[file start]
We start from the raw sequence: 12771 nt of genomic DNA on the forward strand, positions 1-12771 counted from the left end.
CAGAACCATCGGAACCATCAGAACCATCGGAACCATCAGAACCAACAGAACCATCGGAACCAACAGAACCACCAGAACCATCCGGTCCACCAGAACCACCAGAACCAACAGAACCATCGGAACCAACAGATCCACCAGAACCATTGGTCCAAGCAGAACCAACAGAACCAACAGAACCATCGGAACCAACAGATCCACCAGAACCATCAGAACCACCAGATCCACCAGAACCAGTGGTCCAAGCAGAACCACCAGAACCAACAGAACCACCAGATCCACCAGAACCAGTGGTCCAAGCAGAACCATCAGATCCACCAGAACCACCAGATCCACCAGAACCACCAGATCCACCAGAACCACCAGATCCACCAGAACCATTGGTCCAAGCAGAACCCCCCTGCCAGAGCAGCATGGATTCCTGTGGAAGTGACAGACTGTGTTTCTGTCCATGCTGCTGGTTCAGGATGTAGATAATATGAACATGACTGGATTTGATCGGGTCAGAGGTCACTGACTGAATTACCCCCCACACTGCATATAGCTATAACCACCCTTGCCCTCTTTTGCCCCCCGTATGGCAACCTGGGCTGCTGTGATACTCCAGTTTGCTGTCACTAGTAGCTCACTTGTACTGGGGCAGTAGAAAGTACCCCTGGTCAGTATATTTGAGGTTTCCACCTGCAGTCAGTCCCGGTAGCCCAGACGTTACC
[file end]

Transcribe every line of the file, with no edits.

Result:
We start from the raw sequence: 12771 nt of genomic DNA on the forward strand, positions 1-12771 counted from the left end.
CAGAACCATCGGAACCATCAGAACCATCGGAACCATCAGAACCAACAGAACCATCGGAACCAACAGAACCACCAGAACCATCCGGTCCACCAGAACCACCAGAACCAACAGAACCATCGGAACCAACAGATCCACCAGAACCATTGGTCCAAGCAGAACCAACAGAACCAACAGAACCATCGGAACCAACAGATCCACCAGAACCATCAGAACCACCAGATCCACCAGAACCAGTGGTCCAAGCAGAACCACCAGAACCAACAGAACCACCAGATCCACCAGAACCAGTGGTCCAAGCAGAACCATCAGATCCACCAGAACCACCAGATCCACCAGAACCACCAGATCCACCAGAACCACCAGATCCACCAGAACCATTGGTCCAAGCAGAACCCCCCTGCCAGAGCAGCATGGATTCCTGTGGAAGTGACAGACTGTGTTTCTGTCCATGCTGCTGGTTCAGGATGTAGATAATATGAACATGACTGGATTTGATCGGGTCAGAGGTCACTGACTGAATTACCCCCCACACTGCATATAGCTATAACCACCCTTGCCCTCTTTTGCCCCCCGTATGGCAACCTGGGCTGCTGTGATACTCCAGTTTGCTGTCACTAGTAGCTCACTTGTACTGGGGCAGTAGAAAGTACCCCTGGTCAGTATATTTGAGGTTTCCACCTGCAGTCAGTCCCGGTAGCCCAGACGTTACC